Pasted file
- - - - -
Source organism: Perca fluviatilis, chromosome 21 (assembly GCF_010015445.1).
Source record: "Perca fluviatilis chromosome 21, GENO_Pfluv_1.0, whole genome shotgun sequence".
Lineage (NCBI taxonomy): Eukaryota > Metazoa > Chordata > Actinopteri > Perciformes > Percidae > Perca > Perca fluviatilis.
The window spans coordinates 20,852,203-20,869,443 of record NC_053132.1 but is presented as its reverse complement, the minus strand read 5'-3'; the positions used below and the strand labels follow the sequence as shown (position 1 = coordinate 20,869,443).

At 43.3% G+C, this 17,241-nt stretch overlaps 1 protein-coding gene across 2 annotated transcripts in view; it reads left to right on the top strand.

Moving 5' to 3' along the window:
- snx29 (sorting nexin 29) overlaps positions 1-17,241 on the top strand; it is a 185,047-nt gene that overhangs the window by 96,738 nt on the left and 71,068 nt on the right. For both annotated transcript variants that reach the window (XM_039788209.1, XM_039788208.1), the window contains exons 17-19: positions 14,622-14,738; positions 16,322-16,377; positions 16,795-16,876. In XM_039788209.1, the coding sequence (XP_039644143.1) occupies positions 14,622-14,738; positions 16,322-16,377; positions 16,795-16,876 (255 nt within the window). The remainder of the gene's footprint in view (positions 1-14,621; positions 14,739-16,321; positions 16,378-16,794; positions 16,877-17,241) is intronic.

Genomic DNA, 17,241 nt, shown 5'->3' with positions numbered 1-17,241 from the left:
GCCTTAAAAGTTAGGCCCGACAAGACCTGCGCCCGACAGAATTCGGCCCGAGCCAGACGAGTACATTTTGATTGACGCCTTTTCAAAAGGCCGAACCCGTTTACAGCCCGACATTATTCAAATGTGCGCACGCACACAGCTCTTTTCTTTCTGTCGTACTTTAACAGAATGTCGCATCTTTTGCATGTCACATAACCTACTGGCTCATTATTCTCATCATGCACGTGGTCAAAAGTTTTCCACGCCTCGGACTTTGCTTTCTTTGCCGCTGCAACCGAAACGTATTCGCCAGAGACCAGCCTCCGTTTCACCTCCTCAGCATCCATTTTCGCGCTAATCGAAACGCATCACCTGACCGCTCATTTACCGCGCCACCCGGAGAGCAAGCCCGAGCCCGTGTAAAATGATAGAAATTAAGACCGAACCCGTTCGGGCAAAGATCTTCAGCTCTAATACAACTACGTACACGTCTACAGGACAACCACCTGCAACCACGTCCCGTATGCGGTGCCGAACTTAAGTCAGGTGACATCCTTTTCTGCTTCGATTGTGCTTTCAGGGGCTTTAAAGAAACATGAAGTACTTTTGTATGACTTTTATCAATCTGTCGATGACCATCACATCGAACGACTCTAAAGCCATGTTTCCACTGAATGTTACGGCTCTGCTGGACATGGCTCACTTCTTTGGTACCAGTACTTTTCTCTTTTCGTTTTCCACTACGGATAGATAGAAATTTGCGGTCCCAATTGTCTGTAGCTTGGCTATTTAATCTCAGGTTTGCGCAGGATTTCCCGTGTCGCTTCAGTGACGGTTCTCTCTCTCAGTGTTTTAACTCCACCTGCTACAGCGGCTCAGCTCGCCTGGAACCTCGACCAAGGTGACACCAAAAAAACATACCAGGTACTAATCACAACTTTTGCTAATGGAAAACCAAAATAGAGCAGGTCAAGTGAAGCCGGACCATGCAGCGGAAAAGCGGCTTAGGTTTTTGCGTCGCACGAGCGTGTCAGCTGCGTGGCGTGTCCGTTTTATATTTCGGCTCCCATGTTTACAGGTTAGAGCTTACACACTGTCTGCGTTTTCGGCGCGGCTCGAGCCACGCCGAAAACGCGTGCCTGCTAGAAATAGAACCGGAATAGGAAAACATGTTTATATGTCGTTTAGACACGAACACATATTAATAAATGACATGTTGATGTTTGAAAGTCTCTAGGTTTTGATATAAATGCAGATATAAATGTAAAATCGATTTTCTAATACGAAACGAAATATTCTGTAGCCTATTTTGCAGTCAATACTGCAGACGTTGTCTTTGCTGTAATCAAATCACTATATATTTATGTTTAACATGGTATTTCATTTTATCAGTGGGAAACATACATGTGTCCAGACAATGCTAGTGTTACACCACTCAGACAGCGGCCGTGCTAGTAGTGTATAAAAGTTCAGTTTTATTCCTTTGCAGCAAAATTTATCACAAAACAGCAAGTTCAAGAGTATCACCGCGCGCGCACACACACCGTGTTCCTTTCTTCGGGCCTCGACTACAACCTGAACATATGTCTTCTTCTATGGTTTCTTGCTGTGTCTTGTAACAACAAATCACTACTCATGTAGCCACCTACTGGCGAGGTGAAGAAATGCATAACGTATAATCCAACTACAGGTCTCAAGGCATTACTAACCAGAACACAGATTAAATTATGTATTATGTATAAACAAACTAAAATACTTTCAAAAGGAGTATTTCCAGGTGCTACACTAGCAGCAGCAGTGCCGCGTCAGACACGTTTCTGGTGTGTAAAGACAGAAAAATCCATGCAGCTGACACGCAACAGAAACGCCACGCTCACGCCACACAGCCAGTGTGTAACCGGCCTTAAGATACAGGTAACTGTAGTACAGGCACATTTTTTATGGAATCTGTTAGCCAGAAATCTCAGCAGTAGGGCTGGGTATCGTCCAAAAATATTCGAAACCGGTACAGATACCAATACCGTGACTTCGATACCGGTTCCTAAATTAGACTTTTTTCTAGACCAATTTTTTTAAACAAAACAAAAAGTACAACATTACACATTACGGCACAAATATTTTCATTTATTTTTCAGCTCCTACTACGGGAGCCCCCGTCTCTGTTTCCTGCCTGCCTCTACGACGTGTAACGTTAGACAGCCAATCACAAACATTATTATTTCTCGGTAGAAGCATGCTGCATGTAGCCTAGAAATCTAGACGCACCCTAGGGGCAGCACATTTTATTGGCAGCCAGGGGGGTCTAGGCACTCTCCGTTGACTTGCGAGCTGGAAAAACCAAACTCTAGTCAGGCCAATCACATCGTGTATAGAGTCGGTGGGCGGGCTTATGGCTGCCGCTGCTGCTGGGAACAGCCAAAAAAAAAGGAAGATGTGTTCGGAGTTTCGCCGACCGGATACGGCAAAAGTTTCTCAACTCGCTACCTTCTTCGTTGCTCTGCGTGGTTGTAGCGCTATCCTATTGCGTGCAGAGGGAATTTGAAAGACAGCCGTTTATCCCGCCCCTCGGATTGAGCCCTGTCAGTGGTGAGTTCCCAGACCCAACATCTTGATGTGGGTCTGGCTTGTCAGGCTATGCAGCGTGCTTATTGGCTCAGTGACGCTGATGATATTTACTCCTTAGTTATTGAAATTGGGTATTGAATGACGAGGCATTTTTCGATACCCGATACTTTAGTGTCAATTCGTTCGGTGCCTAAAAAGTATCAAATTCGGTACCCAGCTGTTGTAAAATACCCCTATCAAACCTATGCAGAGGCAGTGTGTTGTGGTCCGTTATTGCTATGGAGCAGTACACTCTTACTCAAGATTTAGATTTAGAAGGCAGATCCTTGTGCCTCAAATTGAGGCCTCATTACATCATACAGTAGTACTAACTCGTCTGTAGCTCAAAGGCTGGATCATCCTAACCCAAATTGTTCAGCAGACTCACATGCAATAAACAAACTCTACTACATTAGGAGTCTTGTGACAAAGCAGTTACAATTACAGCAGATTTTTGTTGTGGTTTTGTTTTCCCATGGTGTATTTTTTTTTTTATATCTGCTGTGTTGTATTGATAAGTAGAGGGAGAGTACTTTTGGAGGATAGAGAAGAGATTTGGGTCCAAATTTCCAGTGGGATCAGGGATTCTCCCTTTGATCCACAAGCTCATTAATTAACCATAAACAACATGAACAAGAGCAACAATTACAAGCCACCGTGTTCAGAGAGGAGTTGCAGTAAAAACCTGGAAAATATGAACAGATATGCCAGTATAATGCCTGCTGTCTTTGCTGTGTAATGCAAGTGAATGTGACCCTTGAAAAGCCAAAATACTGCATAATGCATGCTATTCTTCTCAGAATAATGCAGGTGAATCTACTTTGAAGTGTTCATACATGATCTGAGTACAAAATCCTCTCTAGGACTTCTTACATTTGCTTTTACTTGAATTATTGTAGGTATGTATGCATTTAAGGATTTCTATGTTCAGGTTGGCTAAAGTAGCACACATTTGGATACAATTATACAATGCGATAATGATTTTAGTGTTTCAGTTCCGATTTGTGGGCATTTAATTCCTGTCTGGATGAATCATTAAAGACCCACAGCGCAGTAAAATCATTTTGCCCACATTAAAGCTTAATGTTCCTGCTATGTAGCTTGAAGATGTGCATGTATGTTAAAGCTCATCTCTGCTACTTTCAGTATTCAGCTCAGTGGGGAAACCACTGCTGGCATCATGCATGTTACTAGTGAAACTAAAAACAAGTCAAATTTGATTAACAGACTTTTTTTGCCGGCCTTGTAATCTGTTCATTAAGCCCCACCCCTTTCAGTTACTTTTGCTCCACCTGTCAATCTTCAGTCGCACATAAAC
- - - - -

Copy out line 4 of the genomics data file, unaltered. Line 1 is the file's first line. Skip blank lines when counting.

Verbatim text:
The window spans coordinates 20,852,203-20,869,443 of record NC_053132.1 but is presented as its reverse complement, the minus strand read 5'-3'; the positions used below and the strand labels follow the sequence as shown (position 1 = coordinate 20,869,443).